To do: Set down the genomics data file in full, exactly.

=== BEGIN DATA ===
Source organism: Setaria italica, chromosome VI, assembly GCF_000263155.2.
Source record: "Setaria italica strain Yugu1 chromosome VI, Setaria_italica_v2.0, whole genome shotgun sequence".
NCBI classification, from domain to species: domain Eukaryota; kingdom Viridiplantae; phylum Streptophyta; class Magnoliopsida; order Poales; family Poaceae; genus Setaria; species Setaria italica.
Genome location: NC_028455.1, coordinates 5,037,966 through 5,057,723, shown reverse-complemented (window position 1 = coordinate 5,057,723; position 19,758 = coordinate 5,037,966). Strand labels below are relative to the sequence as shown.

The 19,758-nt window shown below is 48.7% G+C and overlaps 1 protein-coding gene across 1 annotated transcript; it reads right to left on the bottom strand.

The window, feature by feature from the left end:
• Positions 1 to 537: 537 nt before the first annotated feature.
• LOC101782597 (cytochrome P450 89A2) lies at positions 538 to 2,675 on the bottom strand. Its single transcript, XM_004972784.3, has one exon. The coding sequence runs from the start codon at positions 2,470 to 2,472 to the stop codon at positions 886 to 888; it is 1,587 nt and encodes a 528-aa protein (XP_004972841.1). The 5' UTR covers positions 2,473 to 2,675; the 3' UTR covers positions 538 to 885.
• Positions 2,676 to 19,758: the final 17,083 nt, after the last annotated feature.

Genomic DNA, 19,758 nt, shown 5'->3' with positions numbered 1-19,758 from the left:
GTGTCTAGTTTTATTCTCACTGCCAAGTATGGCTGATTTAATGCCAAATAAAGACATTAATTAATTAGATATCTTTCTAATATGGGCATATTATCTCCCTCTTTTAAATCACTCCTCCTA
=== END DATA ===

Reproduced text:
Source organism: Setaria italica, chromosome VI, assembly GCF_000263155.2.
Source record: "Setaria italica strain Yugu1 chromosome VI, Setaria_italica_v2.0, whole genome shotgun sequence".
NCBI classification, from domain to species: domain Eukaryota; kingdom Viridiplantae; phylum Streptophyta; class Magnoliopsida; order Poales; family Poaceae; genus Setaria; species Setaria italica.
Genome location: NC_028455.1, coordinates 5,037,966 through 5,057,723, shown reverse-complemented (window position 1 = coordinate 5,057,723; position 19,758 = coordinate 5,037,966). Strand labels below are relative to the sequence as shown.

The 19,758-nt window shown below is 48.7% G+C and overlaps 1 protein-coding gene across 1 annotated transcript; it reads right to left on the bottom strand.

The window, feature by feature from the left end:
• Positions 1 to 537: 537 nt before the first annotated feature.
• LOC101782597 (cytochrome P450 89A2) lies at positions 538 to 2,675 on the bottom strand. Its single transcript, XM_004972784.3, has one exon. The coding sequence runs from the start codon at positions 2,470 to 2,472 to the stop codon at positions 886 to 888; it is 1,587 nt and encodes a 528-aa protein (XP_004972841.1). The 5' UTR covers positions 2,473 to 2,675; the 3' UTR covers positions 538 to 885.
• Positions 2,676 to 19,758: the final 17,083 nt, after the last annotated feature.

Genomic DNA, 19,758 nt, shown 5'->3' with positions numbered 1-19,758 from the left:
GTGTCTAGTTTTATTCTCACTGCCAAGTATGGCTGATTTAATGCCAAATAAAGACATTAATTAATTAGATATCTTTCTAATATGGGCATATTATCTCCCTCTTTTAAATCACTCCTCCTA